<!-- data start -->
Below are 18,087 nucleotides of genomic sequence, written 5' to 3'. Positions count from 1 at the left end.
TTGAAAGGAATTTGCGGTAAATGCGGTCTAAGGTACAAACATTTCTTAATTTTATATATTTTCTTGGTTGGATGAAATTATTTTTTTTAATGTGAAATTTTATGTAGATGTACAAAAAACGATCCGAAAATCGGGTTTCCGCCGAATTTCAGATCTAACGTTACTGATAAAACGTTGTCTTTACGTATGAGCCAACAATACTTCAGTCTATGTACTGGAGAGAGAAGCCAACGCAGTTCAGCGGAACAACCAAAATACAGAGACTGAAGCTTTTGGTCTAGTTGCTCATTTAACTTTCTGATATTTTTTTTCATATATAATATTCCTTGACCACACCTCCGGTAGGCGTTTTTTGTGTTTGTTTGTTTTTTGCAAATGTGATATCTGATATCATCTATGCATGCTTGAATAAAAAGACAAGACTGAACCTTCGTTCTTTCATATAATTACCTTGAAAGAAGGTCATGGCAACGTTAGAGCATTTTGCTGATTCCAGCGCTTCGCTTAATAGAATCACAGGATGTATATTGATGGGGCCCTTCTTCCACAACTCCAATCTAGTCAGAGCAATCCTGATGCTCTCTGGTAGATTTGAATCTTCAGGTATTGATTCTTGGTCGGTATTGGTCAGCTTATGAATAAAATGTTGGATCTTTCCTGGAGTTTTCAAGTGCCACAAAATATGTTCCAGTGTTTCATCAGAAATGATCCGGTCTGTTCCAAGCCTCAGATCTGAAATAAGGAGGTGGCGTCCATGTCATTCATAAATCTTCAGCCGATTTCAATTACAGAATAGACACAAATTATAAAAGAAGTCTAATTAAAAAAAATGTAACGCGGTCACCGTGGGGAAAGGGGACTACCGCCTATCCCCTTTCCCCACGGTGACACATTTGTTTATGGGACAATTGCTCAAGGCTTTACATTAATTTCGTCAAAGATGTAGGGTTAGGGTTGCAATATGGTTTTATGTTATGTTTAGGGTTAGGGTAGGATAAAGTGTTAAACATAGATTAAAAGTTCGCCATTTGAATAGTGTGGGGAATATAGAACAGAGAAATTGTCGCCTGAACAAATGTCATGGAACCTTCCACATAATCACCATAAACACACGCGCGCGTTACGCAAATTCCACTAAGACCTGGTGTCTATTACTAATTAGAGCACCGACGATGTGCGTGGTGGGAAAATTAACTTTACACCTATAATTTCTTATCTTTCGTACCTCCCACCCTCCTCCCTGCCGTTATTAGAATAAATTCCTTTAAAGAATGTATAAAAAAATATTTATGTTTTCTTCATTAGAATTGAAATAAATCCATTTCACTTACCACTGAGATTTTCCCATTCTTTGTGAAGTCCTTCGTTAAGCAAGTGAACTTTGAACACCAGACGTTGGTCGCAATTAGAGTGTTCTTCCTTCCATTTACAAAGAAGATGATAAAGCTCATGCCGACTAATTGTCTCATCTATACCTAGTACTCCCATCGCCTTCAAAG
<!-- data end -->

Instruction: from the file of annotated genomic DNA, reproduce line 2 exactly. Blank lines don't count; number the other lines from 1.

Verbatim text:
TTGAAAGGAATTTGCGGTAAATGCGGTCTAAGGTACAAACATTTCTTAATTTTATATATTTTCTTGGTTGGATGAAATTATTTTTTTTAATGTGAAATTTTATGTAGATGTACAAAAAACGATCCGAAAATCGGGTTTCCGCCGAATTTCAGATCTAACGTTACTGATAAAACGTTGTCTTTACGTATGAGCCAACAATACTTCAGTCTATGTACTGGAGAGAGAAGCCAACGCAGTTCAGCGGAACAACCAAAATACAGAGACTGAAGCTTTTGGTCTAGTTGCTCATTTAACTTTCTGATATTTTTTTTCATATATAATATTCCTTGACCACACCTCCGGTAGGCGTTTTTTGTGTTTGTTTGTTTTTTGCAAATGTGATATCTGATATCATCTATGCATGCTTGAATAAAAAGACAAGACTGAACCTTCGTTCTTTCATATAATTACCTTGAAAGAAGGTCATGGCAACGTTAGAGCATTTTGCTGATTCCAGCGCTTCGCTTAATAGAATCACAGGATGTATATTGATGGGGCCCTTCTTCCACAACTCCAATCTAGTCAGAGCAATCCTGATGCTCTCTGGTAGATTTGAATCTTCAGGTATTGATTCTTGGTCGGTATTGGTCAGCTTATGAATAAAATGTTGGATCTTTCCTGGAGTTTTCAAGTGCCACAAAATATGTTCCAGTGTTTCATCAGAAATGATCCGGTCTGTTCCAAGCCTCAGATCTGAAATAAGGAGGTGGCGTCCATGTCATTCATAAATCTTCAGCCGATTTCAATTACAGAATAGACACAAATTATAAAAGAAGTCTAATTAAAAAAAATGTAACGCGGTCACCGTGGGGAAAGGGGACTACCGCCTATCCCCTTTCCCCACGGTGACACATTTGTTTATGGGACAATTGCTCAAGGCTTTACATTAATTTCGTCAAAGATGTAGGGTTAGGGTTGCAATATGGTTTTATGTTATGTTTAGGGTTAGGGTAGGATAAAGTGTTAAACATAGATTAAAAGTTCGCCATTTGAATAGTGTGGGGAATATAGAACAGAGAAATTGTCGCCTGAACAAATGTCATGGAACCTTCCACATAATCACCATAAACACACGCGCGCGTTACGCAAATTCCACTAAGACCTGGTGTCTATTACTAATTAGAGCACCGACGATGTGCGTGGTGGGAAAATTAACTTTACACCTATAATTTCTTATCTTTCGTACCTCCCACCCTCCTCCCTGCCGTTATTAGAATAAATTCCTTTAAAGAATGTATAAAAAAATATTTATGTTTTCTTCATTAGAATTGAAATAAATCCATTTCACTTACCACTGAGATTTTCCCATTCTTTGTGAAGTCCTTCGTTAAGCAAGTGAACTTTGAACACCAGACGTTGGTCGCAATTAGAGTGTTCTTCCTTCCATTTACAAAGAAGATGATAAAGCTCATGCCGACTAATTGTCTCATCTATACCTAGTACTCCCATCGCCTTCAAAG